Funding for cycling and walking schemes need to be simplified further for local authorities, according to the ICE.
This forms part of a number of recommendations from a recently published ICE insights paper assessing the impact of previous UK active travel strategies and what the second Cycling and Walking Investment Strategy needs to cover.
For those reasons, the benefits of cycling and walking are rarely argued against. But to fully realise these objectives, we need better cycling and walking infrastructure and a more holistic approach that embeds active travel across other areas, such as net zero and planning policies.
It agrees that more people cycling and walking will play a critical role in meeting national objectives. It reduces emissions, decreases congestion on roads and improves air quality and health.
In 2017, the UK government published the first statutory Cycling and Walking Investment Strategy (CWIS1), covering England between 2016 and 2021.
Earlier this year, the government confirmed that it would publish a second strategy (CWIS2) for actions beyond 2021.
CWIS1 was supported by an initial £1 billion of funding over five years. Both cycling and walking increased over the period, while dozens of local authorities received support to develop Local Cycling and Walking Infrastructure Plans for their areas.
However, the funding arrangements were complex, with local authorities dealing with multiple pots of money, each with different criteria and timescales.
And on top of this, significantly more emphasis was placed on cycling, even though walking represents the most common and accessible mode of transport.
All in all, there were positives but definite room for improvement.
Part way through the timescale of CWIS1, the government introduced new measures to increase walking and cycling during the Covid-19 pandemic. This included £250 million of funding for pop-up infrastructure to increase space for walking and cycling, enabling local authorities to try out new solutions to promote active travel.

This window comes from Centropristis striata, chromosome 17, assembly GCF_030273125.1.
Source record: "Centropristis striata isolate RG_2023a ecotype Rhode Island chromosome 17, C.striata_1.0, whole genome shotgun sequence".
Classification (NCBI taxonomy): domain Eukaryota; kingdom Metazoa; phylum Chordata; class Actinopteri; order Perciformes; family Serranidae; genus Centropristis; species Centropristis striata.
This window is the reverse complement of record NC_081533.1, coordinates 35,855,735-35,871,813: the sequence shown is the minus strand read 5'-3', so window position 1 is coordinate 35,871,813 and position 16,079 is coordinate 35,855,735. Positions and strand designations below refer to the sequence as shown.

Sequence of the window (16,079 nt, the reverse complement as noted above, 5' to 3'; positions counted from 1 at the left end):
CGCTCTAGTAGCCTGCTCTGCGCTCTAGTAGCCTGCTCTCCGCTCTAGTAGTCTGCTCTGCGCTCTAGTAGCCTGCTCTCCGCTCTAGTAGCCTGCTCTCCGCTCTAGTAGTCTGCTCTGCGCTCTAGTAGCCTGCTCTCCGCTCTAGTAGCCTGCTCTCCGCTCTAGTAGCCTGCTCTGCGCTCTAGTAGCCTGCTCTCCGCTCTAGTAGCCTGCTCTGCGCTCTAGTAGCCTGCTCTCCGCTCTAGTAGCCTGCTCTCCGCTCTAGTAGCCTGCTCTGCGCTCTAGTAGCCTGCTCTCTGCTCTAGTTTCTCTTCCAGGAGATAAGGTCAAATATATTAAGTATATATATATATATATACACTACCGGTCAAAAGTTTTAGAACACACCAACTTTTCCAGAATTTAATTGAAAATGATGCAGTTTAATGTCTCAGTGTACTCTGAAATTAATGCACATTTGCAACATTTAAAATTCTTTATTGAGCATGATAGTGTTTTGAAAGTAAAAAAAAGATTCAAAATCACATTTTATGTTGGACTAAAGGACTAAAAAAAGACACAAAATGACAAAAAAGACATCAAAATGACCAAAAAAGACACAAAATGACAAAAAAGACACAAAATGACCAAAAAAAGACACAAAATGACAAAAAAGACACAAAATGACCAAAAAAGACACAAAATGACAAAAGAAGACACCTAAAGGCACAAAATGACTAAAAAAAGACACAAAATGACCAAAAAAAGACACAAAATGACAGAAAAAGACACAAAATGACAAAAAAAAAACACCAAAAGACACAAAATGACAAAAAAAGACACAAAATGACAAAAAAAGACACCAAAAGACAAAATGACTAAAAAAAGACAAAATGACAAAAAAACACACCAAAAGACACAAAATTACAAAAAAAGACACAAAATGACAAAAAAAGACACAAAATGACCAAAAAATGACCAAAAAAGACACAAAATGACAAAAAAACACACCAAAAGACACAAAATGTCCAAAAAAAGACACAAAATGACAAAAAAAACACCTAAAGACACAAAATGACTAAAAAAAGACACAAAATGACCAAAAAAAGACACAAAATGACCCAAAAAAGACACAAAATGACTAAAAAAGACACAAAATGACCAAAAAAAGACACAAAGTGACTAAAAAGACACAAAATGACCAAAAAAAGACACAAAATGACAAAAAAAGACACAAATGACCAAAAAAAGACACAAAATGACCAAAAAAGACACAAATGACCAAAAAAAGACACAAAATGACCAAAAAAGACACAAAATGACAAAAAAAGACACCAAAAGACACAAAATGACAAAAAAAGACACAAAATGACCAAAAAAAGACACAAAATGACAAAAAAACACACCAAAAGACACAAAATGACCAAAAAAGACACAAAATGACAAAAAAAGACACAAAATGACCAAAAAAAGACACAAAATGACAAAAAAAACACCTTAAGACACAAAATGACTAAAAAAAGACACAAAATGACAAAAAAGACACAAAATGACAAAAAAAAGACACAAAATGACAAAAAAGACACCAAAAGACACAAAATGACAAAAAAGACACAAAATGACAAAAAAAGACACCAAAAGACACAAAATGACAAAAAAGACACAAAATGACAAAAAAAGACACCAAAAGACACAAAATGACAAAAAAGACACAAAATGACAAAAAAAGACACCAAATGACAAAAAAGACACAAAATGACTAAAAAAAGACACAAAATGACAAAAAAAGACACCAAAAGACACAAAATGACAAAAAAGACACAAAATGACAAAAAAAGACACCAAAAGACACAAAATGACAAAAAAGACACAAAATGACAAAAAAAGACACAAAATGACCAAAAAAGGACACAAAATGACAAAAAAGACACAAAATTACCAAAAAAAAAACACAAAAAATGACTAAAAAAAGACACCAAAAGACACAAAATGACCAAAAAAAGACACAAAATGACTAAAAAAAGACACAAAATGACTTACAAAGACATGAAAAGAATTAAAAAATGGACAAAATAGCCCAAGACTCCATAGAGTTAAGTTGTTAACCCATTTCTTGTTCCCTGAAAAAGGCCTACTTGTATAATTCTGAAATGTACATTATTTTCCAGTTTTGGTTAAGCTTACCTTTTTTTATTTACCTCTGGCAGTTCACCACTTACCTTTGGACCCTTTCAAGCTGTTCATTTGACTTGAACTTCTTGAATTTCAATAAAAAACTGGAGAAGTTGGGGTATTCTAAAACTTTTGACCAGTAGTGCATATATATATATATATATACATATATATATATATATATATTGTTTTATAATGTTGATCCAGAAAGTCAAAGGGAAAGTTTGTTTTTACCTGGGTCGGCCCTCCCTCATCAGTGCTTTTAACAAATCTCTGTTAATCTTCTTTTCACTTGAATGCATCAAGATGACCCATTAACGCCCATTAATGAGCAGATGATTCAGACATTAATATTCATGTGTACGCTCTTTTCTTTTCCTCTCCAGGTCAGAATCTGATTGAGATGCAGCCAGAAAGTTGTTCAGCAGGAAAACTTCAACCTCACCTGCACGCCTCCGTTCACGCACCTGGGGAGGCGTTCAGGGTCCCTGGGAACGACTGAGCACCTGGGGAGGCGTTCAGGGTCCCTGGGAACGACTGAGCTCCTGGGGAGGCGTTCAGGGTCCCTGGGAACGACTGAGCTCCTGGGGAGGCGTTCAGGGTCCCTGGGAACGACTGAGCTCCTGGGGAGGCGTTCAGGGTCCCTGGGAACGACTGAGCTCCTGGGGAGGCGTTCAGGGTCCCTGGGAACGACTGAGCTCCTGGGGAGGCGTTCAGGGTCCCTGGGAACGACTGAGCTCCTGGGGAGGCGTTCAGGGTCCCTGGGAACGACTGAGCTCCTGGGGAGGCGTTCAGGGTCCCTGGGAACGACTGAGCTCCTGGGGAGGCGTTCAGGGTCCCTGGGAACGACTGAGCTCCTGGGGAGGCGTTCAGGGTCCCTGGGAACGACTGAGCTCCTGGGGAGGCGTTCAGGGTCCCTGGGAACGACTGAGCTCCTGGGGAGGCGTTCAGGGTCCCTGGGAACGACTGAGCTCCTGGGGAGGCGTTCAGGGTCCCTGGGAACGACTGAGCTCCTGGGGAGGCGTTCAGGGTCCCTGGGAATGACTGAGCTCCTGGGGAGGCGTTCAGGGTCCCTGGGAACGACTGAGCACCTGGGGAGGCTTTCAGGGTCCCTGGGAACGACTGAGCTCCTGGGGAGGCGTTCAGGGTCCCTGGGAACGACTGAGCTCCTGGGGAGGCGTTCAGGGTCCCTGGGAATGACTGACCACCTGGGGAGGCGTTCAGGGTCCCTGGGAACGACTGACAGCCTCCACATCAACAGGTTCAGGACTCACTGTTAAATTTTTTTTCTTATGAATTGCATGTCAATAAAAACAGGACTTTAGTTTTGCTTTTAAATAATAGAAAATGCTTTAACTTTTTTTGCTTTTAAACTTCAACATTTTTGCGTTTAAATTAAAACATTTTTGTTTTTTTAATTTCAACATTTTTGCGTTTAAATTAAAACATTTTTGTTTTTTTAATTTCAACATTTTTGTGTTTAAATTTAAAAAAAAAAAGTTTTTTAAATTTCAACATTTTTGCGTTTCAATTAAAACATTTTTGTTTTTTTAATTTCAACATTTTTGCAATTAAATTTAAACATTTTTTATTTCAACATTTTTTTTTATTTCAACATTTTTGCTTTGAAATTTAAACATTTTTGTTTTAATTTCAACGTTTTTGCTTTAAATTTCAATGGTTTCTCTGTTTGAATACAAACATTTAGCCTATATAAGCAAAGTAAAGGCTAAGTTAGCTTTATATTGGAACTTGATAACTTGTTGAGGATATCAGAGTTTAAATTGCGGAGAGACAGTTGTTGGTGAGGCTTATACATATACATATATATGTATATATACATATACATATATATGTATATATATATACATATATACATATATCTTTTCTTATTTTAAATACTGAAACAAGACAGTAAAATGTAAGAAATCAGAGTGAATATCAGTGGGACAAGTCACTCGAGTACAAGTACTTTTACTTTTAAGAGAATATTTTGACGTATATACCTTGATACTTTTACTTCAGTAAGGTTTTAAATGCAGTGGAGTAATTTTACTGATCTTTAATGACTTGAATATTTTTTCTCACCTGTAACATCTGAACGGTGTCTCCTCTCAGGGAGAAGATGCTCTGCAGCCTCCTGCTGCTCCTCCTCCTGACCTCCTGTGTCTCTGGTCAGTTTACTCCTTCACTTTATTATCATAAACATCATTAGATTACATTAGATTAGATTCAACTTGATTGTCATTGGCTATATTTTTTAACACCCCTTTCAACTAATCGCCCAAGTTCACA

In July 2020, the Gear Change report set out the government’s vision for walking and cycling based on the themes of making streets better, incorporating active travel into decision-making, giving local authorities more power and motivation, and enabling and protecting cyclists.
In interviews with experts, there was a generally positive feeling about the measures and vision introduced in Gear Change, the funding commitments outlined within it and the publication of the revised Local Transport Note guidance for designing cycle infrastructure (LTN 1/20).
The next strategy – CWIS2 – is due to come out in April 2022. Some of the funding has already been confirmed through the commitments in Gear Change, but there are still many areas identified by ICE experts where the government could improve on measures already committed to.
Firstly, there should be a greater emphasis on walking within CWIS2. It needs its own targets, its own dedicated investment, and better data collection.
Funding to meet the targets in CWIS2 will be crucial. CWIS1 had too many different funding pots that did not always address local needs, while the short-term nature of funding means the most ambitious and effective schemes cannot be fully realised.
The funding process for local authorities should therefore be simplified, and funding should be guaranteed across multiple years, similar to how the Road Investment Strategy works.
The need for greater inclusivity is a fundamental aspect of LTN 1/20. CWIS2 should have a focus on reducing inequality by supporting those most in need, so it makes sense for projects to be evaluated against how they reduce inequality.
Finally, and perhaps most importantly, we need coordination across government. Active travel cuts across many priorities, including improving health and well-being, climate change mitigation, economic development and urban planning.
CWIS2 presents an opportunity for systems change that embeds active travel into net zero, planning policy, public health targets and more besides.